Affective and Instrumental Bases of Solidarity

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According to Durkheim the nature of solidarity is the central problem

of sociology. This is the thread that runs through his whole work: what

are the ties uniting people to each other, he wondered in 1888, five years

before he wrote De la division du travail social, where he elaborates his

theory of solidarity (Lukes 1973).

Durkheim’s predecessors had already developed some ideas about the

social texture of society. In a work that predates Durkheim by a few

decades, Auguste Comte, for instance, describes the social equilibrium in

modern society as the result of the division of labor and occupational

specialization. But to Comte the principle of differentiation and specialization

also is a threat to feelings of community and togetherness. In contrast

to Comte, Herbert Spencer emphasizes the element of self-interest

involved in solidarity. In accordance with the tradition of British utilitarianism

and the thinking of Adam Smith, he regards social cohesion as

the result of the undisturbed interplay of individual interests; no shared

beliefs, norms, or state regulations are needed to realize cohesion and solidarity.

TЁonnies, the first to analyze the transformation of solidarity in the

nineteenth century, describes how in the transition from Gemeinschaft to

Gesellschaft the traditional community values as they were embodied in

the small-scale social unities of family, neighborhood, and village were

substituted by individualized feelings and needs. In the large-scale centralized

nation-state, social relationships had become dominated by economic

rationality and free competition between individual interests. In

contrast to Spencer, TЁonnies presents ag loomy picture of the rising capitalist

society, which could only be kept under control by a strong state.

Durkheim agrees with TЁonnies’s division into two types of society,

and also with his global characterization of Gemeinschaft. But while

TЁonnies describes Gesellschaft as a mechanical aggregate, Durkheim does

not conceive of premodern societies as more “organic” than contemporary

ones. According to him collective activity in more modern societies

is as spontaneous and natural as in more small-scale communities. In

the end Durkheim reverses TЁonnies’s terminology: he reserves the term

“mechanical solidarity” for the human ties that characterize traditional

societies, while using “organic solidarity” to describe modern forms of

community.He explains his choice for these terms as follows: mechanical

solidarity “does not signify that it is produced by mechanical and artificial

means. We call it that only by analogy to the cohesion which unites the

elements of an inanimate body, as opposed to that which makes a unity

out of the elements of a living body.” In the case of mechanical solidarity

“the social molecules . . . can act together only in the measure that they

have no actions of their own, as the molecules of inorganic bodies” (1964a

[1893]: 130).

Mechanical solidarity corresponds to a “system of homogeneous segments

that are similar to one another” (1964a [1893]: 181). Society comprises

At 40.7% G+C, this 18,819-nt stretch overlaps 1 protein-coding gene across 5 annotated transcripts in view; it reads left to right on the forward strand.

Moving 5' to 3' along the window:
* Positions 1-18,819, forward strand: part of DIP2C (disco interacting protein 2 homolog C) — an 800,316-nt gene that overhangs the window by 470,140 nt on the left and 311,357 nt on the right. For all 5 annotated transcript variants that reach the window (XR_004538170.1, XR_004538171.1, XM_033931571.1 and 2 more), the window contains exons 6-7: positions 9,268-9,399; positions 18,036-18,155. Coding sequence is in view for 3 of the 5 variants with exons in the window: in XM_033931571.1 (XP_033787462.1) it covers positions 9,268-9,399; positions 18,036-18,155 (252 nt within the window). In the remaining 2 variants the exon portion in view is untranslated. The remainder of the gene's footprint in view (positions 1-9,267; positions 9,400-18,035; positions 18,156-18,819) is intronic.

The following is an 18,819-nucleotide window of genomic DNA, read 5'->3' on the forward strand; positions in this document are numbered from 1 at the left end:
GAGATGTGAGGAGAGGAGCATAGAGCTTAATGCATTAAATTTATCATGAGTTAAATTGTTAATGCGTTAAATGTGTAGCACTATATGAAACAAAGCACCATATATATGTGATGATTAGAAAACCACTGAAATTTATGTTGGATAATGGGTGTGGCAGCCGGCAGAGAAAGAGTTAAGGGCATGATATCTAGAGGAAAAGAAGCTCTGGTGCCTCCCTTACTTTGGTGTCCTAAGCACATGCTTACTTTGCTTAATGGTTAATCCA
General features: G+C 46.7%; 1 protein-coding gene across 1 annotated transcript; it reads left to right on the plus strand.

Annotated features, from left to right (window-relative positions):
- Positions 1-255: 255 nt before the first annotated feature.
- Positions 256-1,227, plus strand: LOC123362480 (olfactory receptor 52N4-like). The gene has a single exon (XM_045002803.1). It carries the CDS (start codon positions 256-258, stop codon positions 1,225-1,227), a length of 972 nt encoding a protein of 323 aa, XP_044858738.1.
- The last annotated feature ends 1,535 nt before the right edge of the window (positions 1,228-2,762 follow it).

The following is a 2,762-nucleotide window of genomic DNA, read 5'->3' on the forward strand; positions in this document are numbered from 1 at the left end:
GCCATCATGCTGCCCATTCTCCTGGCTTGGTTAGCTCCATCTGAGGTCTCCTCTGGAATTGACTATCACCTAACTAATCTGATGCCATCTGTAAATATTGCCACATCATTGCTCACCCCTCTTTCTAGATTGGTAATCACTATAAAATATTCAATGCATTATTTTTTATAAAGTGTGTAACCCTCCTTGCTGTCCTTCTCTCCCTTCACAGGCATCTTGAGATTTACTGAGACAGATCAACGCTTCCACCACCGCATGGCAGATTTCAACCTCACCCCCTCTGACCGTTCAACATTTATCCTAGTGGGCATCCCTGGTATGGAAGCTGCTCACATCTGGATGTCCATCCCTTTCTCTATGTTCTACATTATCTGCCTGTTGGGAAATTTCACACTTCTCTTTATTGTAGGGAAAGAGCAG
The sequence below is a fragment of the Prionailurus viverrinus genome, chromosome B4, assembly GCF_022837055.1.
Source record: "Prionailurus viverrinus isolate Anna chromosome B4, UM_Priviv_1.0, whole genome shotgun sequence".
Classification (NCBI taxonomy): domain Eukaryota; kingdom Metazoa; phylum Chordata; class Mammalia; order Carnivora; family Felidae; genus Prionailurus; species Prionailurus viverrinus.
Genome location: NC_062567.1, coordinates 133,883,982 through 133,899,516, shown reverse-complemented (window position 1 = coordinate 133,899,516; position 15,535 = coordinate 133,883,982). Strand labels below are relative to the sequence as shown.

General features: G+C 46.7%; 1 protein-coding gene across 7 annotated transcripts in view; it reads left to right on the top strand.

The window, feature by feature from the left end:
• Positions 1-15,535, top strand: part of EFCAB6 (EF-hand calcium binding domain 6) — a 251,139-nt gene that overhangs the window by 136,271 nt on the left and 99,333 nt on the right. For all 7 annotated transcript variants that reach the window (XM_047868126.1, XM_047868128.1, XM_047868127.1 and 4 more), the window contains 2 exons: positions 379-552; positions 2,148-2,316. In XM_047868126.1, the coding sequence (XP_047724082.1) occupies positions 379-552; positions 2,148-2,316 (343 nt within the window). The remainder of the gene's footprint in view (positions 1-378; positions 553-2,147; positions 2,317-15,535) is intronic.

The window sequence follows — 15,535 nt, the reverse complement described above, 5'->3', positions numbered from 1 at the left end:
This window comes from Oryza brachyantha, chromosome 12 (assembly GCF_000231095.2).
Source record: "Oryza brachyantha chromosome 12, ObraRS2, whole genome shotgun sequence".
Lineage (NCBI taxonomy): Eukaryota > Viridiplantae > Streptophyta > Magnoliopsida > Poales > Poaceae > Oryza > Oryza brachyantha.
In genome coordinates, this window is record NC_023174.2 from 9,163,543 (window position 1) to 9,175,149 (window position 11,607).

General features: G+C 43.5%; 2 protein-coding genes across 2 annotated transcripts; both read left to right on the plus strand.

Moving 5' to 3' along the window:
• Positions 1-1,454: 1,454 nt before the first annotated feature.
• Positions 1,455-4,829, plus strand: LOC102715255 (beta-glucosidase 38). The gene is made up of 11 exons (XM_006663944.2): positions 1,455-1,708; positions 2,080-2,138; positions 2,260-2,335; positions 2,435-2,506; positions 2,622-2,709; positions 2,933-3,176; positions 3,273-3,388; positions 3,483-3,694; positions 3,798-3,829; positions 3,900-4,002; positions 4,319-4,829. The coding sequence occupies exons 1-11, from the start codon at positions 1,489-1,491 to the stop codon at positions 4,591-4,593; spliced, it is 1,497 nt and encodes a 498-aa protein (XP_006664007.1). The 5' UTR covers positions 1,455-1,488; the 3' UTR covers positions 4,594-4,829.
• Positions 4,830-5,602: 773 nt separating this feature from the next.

such segments (families, clans, and territorial districts), which

are characterized by a very low degree of interdependence. There is no

fundamental distinction between individuals. Individual conscience is

dependent on the collective conscience, and individual identity is a part

of group identity. In mechanical solidarity human behavior is regulated

by the shared norms, sentiments, and values that form together the conscience

collective. This type of solidarity is reflected in the application of

severe penal sanctions – “repressive law” – to deviant behavior or the

violation of norms. Religion is a dominant factor in social life, and the

codes of morality are concrete and specific.

In more modern societies organic solidarity is gradually replacing mechanical

solidarity. Organic solidarity is based on individual difference.

The increased division of labor and occupational specialization at the

end of the nineteenth century brought about a differentiation in societal

tasks and functions comparable to the different functions of the bodily organs,

which analogy explains Durkheim’s “organic solidarity.” Durkheim

assumes a direct relationship between the degree of specialization of societal

functions and the extent of social cohesion: the more labor is divided

and the activity of each is specialized, “the stronger is the cohesion which

results from this solidarity” (1964a [1893]: 131). Or, in his organ terminology,

“the unity of the organism is as great as the individuation of the

parts is more marked” (131). There is ahig h level of mutual dependency.

Legal regulations determine the nature of and relationships between the

different societal tasks and functions. As the division of labor extends,

the conscience collective weakens: its content becomes increasingly secular

and human-oriented, and morality is becoming more abstract and

universal. It is important to bear in mind that Durkheim regards the

distinction between the solidarity types as an analytical one and, in fact,

as two aspects of the same reality that are rarely entirely separate.

In line with TЁonnies’s distinction between Gemeinschaft and GesellschaftMaxWeber

distinguishes between communal and associative social

relationships. When people’s action – either individual or collective – is

based on the subjective feeling of togetherness,Weber speaks of communal

relationships. This feeling may stemfromaffection or from tradition,